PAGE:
Celebrate Earth Day with an Earth-shaped cake filled with candy.
Earth Day is April 22nd and I wanted to share my enthusiasm for our planet by baking a cake in its honor. And not just any cake – a candy-filled cake that looks like our dear Earth.
Now, I won't say this was an easy cake to construct. But as I worked, I devised a method of leveling and frosting my spherical cake that will surprise you and made this project go very smoothly!
If you make an Earth cake, be sure to grab a globe to use as a guide. I think it would have been a struggle to create the continents on the cake if I had used a flat image of a map instead. I could follow the shape of the globe as I piped on the continents and did a pretty good job of fitting them in the right spots.
I brought my finished cake over to my neighbors, and was so happy to see such enthusiasm from the kids. Not only were they excited to get some cake, they loved that it looked like Earth– and were amazed to find chocolate rock candy inside!
Start by prepping your sports ball pan. Grease both halves of the sphere generously with shortening, then dust liberally with flour. Tap the excess flour out of the pan.
Make your pound cake batter and pour half into each side of the pan.
Bake and cool the cakes, then remove them from the pans. Wrap them in plastic wrap and freeze for an hour.
While your cakes are chillin', get your frosting ready. Color two tubs of the Betty Crocker White Frosting a nice ocean blue using Betty Crocker gel food coloring. Color half of the remaining tub of frosting an Earthy green using a few squirts of the green gel food coloring and a few drops of red. Cover the frosting and let it hang out until you need it.
You might as well get your sports ball pans washed and ready for the next step now too. Line each pan with two layers of plastic wrap.
Now that the cakes are cold, cut them each into a half sphere, removing the part of the cake that has puffed up during baking. Don't have a snack just yet. You need those scraps, at least for a few minutes!
Use a 4 1/2-inch round cookie cutter or knife to cut a circle out of each of the scraps. Cut a 2 1/2-inch circle out of the center of the larger circles. Use a knife and spoon to create a well in the center of each cake that is also 2 inches in diameter.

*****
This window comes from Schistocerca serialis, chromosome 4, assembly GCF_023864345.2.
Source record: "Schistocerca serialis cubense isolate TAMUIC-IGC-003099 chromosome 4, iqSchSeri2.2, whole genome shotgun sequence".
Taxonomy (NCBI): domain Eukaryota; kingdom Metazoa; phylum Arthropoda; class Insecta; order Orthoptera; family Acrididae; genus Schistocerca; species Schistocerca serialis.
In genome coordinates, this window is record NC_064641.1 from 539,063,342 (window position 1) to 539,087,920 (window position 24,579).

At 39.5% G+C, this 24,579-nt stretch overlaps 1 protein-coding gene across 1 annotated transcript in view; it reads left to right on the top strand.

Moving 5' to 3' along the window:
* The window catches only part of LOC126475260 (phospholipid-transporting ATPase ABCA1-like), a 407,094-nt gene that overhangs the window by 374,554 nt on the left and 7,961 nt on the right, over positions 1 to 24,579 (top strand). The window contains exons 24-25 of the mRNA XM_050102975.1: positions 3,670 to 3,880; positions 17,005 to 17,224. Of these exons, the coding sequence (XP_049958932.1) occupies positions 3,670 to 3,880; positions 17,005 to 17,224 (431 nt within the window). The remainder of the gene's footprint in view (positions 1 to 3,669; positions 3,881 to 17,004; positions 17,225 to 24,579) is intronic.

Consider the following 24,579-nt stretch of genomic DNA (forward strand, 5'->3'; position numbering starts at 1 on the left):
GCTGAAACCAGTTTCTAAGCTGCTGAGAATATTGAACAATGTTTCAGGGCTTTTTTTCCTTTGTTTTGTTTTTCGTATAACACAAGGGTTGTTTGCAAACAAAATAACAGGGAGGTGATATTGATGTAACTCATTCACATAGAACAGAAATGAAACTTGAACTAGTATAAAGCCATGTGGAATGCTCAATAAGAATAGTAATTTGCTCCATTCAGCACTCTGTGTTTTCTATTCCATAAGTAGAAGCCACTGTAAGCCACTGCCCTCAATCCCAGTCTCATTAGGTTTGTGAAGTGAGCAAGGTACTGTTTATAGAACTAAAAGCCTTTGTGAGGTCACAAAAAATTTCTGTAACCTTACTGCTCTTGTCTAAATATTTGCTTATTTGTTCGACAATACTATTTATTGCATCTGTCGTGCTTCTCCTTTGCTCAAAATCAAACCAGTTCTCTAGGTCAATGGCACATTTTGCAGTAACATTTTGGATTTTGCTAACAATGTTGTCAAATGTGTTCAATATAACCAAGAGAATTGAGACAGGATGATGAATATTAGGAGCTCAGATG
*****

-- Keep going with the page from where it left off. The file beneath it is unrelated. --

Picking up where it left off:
Use a tiny bit of frosting to glue one large cake ring over the center of each half-sphere cake.
Heat the blue frosting in a microwave safe bowl until pourable, yet thick. I heated mine for three 10-second bursts on high power, stirring after each to get it to a perfect pouring consistency.
Pour half of the blue frosting into each of the plastic wrap lined pans.
Snuggle a cake in the center of each pan.
Now press down on the cake, allowing the frosting to ooze up over the edge of the cake. If you had eaten the scraps and didn't use them here, your hands would now be sticky and blue. Use a small spatula or knife to wipe any excess frosting off the cake. You want the frosting to be at the level of the edge of the pan.
Freeze the cake for at least 30 minutes.
Then, use a serrated knife to level off the cakes, removing any excess frosting and cake. You wont need that ring of cake anymore, so you can finally enjoy a little snack!
Lift the plastic wrap up, removing the frosted cakes from the pans.
Set one cake cut side up, on the small baking ring that comes with the baking pans to keep it level. Set the bottom cake on your serving plate or a cake round. Fill the well with chocolate rocks and add a very thin layer of frosting to that cake (I added it to the other half, and made a bit of a mess when I picked it up.)
Fill the well in the other cake with rocks too, but leave about a 1/2-inch of room at the top. Cut one of the 2 1/2-inch round pieces of cake into a 1/2-inch thickness, frost around the edge of the circle and place it over the candy as a plug. Now, carefully turn the cake over and set it on top of the other cake half.
Your cake will be full of wrinkles, so smooth them out using a spatula or your fingers.
You can make your cake look really smooth, or you can give it texture to look more like water. I went the easy route and added texture using my spatula. I even added some white highlights.
Now comes the tricky part. Yes, nothing up to this point is a challenging as the next step. Unless you're an artist, then this might be easy for you!
Put the green frosting in a piping bag fitted with a small round tip, or just put it in a zip top bag and snip off the tip. Pipe on some continents. I used a globe as a guide, and to be honest, I didn't worry too much about making an exact replica of each continent; I just went for general shapes.
I think I did a pretty good job with North and South America.
Africa looks pretty good too, but I found Europe to be quite challenging. I left my continents green and was happy with that. They would look nice with a touch of brown and other shades of green too, so if you are more adventurous, tint the remaining frosting some Earth tones and let your inner artist come through.
Happy Earth Day!